Conditions in communities throughout Côte d’Ivoire are still rough today, but Grace and later Archer, did what they could to help out at the time. Carol Off writes, “The community’s livelihood comes from growing “the food of the gods,” but this is a long way from paradise. None of the children here go to school, and there are no services — no electricity, no phones, no clinics or hospitals” (2008). Waugh explained that both Grace and Archer were regarded as progressive employers in the Côte d’Ivoire. In the city where their processing plant was located, they built several schools and a medical clinic. They also provided housing for the African managers of their factory. Community members believed that they were a fair employer and as result, both parties felt better off because of the balance of loyalty.

In the era of the internet, corporate responsibility has gained a lot of prominence. Perhaps, it is because heightened transparency has increased the accountability of corporations. One brand that brings that close to home (literally and figuratively) for my uncle is called Tony’s Chocolonely. With locations in Portland, Oregon, and Amsterdam, the brand directly sources their cocoa from farmers in Ghana and Côte d’Ivoire. The reason? They want to ensure that the cacao is not grown, harvested, or processed by slave labor in any way, shape, or form (see link below). At one point not too long ago in history, corporate responsibility simply entailed treating employees, communities, consumers and the environment with respect. Building housing, schools and clinics would’ve been considered going above and beyond one’s obligations. In today’s globalized world, that may not be enough. I don’t think that means any firm in particular was in the right or in the wrong, but future generations have a responsibility to learn and grow from history. I’m grateful that through this project, I was able to learn more about the complexities chocolate production through my uncle’s expertise and experiences.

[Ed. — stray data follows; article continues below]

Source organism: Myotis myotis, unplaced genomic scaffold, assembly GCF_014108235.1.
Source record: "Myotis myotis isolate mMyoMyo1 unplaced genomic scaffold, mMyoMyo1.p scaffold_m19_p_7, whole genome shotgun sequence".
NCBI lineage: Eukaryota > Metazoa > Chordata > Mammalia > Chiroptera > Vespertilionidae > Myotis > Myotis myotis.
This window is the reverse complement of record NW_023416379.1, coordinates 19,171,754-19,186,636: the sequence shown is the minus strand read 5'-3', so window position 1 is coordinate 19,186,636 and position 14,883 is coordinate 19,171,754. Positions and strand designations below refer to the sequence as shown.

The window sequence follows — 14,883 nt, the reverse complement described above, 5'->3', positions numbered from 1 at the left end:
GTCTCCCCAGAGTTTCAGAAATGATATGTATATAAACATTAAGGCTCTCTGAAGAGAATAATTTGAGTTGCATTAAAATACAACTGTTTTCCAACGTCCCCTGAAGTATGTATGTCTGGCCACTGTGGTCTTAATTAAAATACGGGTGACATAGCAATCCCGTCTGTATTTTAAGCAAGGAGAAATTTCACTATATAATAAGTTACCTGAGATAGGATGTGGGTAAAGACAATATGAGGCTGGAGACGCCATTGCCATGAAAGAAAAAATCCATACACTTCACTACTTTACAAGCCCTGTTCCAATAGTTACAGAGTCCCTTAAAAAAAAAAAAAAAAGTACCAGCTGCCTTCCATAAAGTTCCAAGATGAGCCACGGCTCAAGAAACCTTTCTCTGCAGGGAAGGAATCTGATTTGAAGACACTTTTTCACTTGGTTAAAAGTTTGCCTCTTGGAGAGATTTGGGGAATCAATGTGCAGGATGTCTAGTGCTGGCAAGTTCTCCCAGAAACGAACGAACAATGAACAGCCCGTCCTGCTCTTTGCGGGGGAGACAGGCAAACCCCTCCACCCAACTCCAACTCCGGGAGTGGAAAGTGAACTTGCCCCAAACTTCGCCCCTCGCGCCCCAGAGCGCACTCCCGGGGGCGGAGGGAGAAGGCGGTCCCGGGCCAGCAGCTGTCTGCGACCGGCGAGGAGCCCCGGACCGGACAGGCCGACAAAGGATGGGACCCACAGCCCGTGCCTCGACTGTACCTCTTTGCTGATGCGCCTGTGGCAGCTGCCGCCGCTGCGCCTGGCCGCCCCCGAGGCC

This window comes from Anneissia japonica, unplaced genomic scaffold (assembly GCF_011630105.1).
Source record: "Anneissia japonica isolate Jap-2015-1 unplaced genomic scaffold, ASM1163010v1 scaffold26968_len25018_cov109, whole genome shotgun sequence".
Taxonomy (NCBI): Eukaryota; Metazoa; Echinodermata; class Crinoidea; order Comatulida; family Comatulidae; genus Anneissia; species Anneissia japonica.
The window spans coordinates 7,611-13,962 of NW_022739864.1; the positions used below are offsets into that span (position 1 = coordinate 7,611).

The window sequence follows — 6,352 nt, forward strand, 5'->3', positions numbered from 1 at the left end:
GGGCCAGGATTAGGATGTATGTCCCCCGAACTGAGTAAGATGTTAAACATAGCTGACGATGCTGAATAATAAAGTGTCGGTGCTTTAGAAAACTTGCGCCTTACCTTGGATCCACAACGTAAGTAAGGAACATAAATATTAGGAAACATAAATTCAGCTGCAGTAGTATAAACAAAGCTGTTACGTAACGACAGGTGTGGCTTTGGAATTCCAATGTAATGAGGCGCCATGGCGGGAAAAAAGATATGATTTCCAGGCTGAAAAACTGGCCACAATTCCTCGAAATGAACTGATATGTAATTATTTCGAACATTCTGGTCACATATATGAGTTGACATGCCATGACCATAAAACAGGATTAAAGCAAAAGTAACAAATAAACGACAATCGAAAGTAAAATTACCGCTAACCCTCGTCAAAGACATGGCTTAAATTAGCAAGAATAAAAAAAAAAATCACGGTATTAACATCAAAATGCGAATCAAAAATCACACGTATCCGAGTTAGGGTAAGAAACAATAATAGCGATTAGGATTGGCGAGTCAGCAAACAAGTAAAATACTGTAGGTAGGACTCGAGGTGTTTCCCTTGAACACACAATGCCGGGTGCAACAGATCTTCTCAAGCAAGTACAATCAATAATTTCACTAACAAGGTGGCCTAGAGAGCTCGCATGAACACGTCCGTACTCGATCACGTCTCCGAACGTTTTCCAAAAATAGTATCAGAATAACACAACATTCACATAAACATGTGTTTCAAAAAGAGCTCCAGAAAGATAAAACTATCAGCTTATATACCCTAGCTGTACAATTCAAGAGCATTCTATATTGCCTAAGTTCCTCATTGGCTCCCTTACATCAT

Tonys

http://www.tonyschocolonely.com/us/about-us/how-it-al-began/

Works Cited

Abidjan, A. R. “A Rising Star.” Blog Post. The Economist. The Economist, 3 May 2013. Web. 5 May 2017.

“Archer in $430 Million Deal to Buy W.R. Grace Cocoa Unit.” New York Times, Dec. 24, 1996. pp. 1, ProQuest Historical Newspapers: The New York Times.

Duguma, B. Gockowski, J. & Bakala, J. “Smallholder Cacao (Theobroma Cacao Linn.) Cultivation in Agroforestry Systems of West and Central Africa: Challenges and Opportunities.” Agroforestry Systems 51 (2001): 177-88. Springer Link. Web. 5 May 2017.

Muir, April. “Candy Making: Facts about Chocolate Compound Coating.” Sephra. Sephra, 03 Oct. 2015. Web. 05 May 2017.

Squicciarini, Mara P., and Swinnen, Johan. “Chocolate Brands and Preferences of Chinese Consumers.” The Economics of Chocolate. Oxford: Oxford Univ, 2016. N. pag. Oxford Scholarship [Oxford UP]. Web. 5 May 2017.

Off, Carol. 2008. Bitter Chocolate: The Dark Side of the World’s Most Seductive Sweet. pp. 1-8, 119-161

Waugh, Ronald D., Jr. Telephone interview. 3 May 2017.